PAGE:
96% of those trafficked for sexual exploitation are female whereas 74% of those trafficked for labour exploitation are male
The study was conducted by Sylvia Walby, Distinguished Professor of Sociology and UNESCO Chair of Gender Research, of the Violence and Society UNESCO Centre, Lancaster University, together with 12 Lancaster and European colleagues.
This research, prepared under a contract with the European Commission, is published and launched on March 21, 2016 in Brussels at the European Parliament.
The assistance needed by victims of trafficking is also gender specific, adds the report. The long-term effects of trafficking for sexual exploitation, the form of trafficking most experienced by women, are different from those of trafficking for labour exploitation, more often experienced by men.
These effects include infections, including HIV, and intimate injuries that take a long time to heal, if ever. This requires specialist, long-term services which need sustainable funding.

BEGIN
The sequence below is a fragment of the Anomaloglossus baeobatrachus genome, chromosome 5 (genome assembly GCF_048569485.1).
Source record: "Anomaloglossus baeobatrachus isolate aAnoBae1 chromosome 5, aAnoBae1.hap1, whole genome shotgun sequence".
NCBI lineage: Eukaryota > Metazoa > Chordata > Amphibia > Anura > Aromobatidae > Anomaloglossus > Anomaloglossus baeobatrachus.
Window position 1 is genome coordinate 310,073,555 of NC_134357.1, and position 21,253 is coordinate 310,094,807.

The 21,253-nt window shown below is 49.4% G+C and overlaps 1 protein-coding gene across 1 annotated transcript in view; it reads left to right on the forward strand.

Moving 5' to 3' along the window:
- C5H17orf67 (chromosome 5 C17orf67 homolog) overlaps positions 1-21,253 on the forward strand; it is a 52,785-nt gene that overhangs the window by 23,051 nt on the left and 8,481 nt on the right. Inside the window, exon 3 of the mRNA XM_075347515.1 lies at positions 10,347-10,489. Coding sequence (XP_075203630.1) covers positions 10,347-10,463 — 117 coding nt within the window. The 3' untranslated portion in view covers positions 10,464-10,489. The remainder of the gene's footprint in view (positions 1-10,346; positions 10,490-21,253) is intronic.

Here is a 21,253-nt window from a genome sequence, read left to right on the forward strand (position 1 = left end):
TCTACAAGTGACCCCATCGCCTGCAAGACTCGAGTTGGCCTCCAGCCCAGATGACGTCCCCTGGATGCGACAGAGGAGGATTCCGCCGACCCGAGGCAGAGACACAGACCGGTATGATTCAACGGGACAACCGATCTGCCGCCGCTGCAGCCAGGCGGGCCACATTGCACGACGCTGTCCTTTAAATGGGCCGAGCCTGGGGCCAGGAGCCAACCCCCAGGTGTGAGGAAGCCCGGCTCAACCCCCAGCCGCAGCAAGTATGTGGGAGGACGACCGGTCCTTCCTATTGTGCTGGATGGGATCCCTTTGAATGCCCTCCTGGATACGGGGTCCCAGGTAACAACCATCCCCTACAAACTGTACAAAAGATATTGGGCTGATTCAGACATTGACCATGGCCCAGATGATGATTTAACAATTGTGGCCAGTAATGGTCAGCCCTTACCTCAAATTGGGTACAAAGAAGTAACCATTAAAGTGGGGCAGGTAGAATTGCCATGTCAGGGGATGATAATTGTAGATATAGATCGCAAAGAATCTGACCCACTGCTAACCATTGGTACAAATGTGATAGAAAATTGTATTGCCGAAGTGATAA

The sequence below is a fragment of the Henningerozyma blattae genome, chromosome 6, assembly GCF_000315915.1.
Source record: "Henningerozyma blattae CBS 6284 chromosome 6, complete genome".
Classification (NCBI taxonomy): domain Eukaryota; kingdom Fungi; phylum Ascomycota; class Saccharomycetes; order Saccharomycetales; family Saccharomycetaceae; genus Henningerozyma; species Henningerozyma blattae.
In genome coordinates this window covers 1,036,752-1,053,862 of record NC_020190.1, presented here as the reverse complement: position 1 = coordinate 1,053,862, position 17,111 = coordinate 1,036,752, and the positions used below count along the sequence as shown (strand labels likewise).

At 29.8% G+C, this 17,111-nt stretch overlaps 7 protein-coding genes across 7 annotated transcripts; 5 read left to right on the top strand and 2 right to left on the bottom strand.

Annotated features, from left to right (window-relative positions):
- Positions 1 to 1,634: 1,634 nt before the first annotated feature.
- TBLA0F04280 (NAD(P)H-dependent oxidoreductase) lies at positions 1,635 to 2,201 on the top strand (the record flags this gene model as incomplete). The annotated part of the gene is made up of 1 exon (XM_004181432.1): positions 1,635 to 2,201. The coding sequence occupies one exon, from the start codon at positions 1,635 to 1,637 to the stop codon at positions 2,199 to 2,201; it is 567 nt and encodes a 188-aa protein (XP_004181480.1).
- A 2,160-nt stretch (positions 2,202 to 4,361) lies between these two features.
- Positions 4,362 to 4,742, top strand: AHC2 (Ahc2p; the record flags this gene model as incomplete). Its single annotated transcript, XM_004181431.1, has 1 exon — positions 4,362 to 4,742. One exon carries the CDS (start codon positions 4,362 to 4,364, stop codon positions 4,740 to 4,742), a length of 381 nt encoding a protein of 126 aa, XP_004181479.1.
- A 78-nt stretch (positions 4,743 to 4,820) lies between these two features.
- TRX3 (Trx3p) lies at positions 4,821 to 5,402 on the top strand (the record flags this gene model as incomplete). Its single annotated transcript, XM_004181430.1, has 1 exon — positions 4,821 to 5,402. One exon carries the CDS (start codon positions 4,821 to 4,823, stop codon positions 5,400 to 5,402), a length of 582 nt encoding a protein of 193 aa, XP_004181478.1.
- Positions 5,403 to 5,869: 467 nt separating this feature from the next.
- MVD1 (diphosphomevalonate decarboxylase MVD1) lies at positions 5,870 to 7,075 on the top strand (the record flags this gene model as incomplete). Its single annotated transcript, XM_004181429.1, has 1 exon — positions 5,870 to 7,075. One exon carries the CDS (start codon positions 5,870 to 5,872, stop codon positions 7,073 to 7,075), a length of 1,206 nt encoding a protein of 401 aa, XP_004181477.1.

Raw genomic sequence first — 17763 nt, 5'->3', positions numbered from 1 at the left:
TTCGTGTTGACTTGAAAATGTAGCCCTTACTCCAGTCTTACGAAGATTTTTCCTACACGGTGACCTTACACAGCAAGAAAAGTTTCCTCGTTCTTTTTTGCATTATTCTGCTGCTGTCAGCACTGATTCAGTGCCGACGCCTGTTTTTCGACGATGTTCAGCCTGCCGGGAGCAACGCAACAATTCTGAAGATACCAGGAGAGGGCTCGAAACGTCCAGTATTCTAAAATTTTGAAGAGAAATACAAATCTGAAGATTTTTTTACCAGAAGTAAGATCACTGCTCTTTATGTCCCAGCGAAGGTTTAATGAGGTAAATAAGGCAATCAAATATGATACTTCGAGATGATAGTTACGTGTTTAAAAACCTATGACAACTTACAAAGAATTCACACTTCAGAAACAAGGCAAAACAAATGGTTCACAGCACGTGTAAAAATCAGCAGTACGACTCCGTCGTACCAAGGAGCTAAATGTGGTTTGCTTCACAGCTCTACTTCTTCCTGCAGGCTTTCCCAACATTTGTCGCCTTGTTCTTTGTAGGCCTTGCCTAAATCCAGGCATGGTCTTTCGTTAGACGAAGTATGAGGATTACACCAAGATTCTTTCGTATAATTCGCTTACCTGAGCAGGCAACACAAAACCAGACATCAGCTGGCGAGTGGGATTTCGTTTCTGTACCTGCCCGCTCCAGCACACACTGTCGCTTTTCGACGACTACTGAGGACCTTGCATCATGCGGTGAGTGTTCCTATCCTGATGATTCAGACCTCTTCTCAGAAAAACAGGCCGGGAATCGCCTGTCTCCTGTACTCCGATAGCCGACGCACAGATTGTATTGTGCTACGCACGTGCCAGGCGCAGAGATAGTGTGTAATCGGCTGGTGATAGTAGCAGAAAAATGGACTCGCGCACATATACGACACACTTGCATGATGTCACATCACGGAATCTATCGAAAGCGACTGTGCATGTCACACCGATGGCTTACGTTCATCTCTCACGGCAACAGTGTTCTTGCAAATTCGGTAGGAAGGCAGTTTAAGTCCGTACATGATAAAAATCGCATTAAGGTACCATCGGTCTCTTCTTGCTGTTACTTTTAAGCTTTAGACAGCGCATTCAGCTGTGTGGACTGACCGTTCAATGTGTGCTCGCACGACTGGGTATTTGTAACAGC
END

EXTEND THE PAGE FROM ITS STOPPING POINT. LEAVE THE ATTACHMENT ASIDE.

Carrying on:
The intricate innovations in criminal and civil regulations in The Netherlands, Germany and Sweden to reduce trafficking are assessed so that lessons can be learned.
"The prevention of trafficking requires policies to reduce demand for the services of those trafficked: ensuring that economic growth is 'smart, sustainable and inclusive' and does not ignore trafficking and its gender dimension," says Professor Walby.
"Effective law enforcement requires sensitive engagement with victims, paying attention to their gender specific needs as well as to their human rights."
The measurement of trafficking needs to be standardized, developed and resourced, with consistent attention to its gender dimensions.
Find more information at: https://ec.europa.eu/anti-trafficking/eu-policy/study-gender-dimension-trafficking-human-beings_en
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